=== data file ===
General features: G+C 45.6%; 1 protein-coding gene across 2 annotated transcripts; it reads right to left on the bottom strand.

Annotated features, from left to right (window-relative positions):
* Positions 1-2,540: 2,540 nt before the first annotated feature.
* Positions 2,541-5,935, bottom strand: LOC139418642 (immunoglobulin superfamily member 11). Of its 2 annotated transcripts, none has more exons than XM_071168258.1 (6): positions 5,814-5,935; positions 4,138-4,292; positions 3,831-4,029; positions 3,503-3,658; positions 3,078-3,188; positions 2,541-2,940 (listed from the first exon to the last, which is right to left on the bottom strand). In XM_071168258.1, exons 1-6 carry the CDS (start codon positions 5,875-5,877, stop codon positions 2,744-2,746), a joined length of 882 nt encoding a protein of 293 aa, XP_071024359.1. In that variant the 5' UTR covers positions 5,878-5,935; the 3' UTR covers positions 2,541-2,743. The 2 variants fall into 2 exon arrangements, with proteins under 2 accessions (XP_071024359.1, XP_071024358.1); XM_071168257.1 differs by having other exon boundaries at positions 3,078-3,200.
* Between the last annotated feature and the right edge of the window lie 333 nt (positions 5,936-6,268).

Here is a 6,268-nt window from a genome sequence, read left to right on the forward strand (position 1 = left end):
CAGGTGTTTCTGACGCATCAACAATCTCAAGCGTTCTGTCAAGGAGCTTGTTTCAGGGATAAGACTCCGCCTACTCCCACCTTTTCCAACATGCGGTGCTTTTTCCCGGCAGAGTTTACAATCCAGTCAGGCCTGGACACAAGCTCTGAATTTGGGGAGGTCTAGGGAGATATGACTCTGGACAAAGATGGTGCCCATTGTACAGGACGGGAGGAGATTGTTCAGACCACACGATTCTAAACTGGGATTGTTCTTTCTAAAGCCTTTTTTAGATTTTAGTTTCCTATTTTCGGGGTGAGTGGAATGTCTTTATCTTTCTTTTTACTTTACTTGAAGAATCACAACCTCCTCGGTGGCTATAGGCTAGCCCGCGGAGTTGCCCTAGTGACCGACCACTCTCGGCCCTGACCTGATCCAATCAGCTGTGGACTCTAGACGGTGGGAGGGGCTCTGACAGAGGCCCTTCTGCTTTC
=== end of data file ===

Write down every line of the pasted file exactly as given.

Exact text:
General features: G+C 45.6%; 1 protein-coding gene across 2 annotated transcripts; it reads right to left on the bottom strand.

Annotated features, from left to right (window-relative positions):
* Positions 1-2,540: 2,540 nt before the first annotated feature.
* Positions 2,541-5,935, bottom strand: LOC139418642 (immunoglobulin superfamily member 11). Of its 2 annotated transcripts, none has more exons than XM_071168258.1 (6): positions 5,814-5,935; positions 4,138-4,292; positions 3,831-4,029; positions 3,503-3,658; positions 3,078-3,188; positions 2,541-2,940 (listed from the first exon to the last, which is right to left on the bottom strand). In XM_071168258.1, exons 1-6 carry the CDS (start codon positions 5,875-5,877, stop codon positions 2,744-2,746), a joined length of 882 nt encoding a protein of 293 aa, XP_071024359.1. In that variant the 5' UTR covers positions 5,878-5,935; the 3' UTR covers positions 2,541-2,743. The 2 variants fall into 2 exon arrangements, with proteins under 2 accessions (XP_071024359.1, XP_071024358.1); XM_071168257.1 differs by having other exon boundaries at positions 3,078-3,200.
* Between the last annotated feature and the right edge of the window lie 333 nt (positions 5,936-6,268).

Here is a 6,268-nt window from a genome sequence, read left to right on the forward strand (position 1 = left end):
CAGGTGTTTCTGACGCATCAACAATCTCAAGCGTTCTGTCAAGGAGCTTGTTTCAGGGATAAGACTCCGCCTACTCCCACCTTTTCCAACATGCGGTGCTTTTTCCCGGCAGAGTTTACAATCCAGTCAGGCCTGGACACAAGCTCTGAATTTGGGGAGGTCTAGGGAGATATGACTCTGGACAAAGATGGTGCCCATTGTACAGGACGGGAGGAGATTGTTCAGACCACACGATTCTAAACTGGGATTGTTCTTTCTAAAGCCTTTTTTAGATTTTAGTTTCCTATTTTCGGGGTGAGTGGAATGTCTTTATCTTTCTTTTTACTTTACTTGAAGAATCACAACCTCCTCGGTGGCTATAGGCTAGCCCGCGGAGTTGCCCTAGTGACCGACCACTCTCGGCCCTGACCTGATCCAATCAGCTGTGGACTCTAGACGGTGGGAGGGGCTCTGACAGAGGCCCTTCTGCTTTC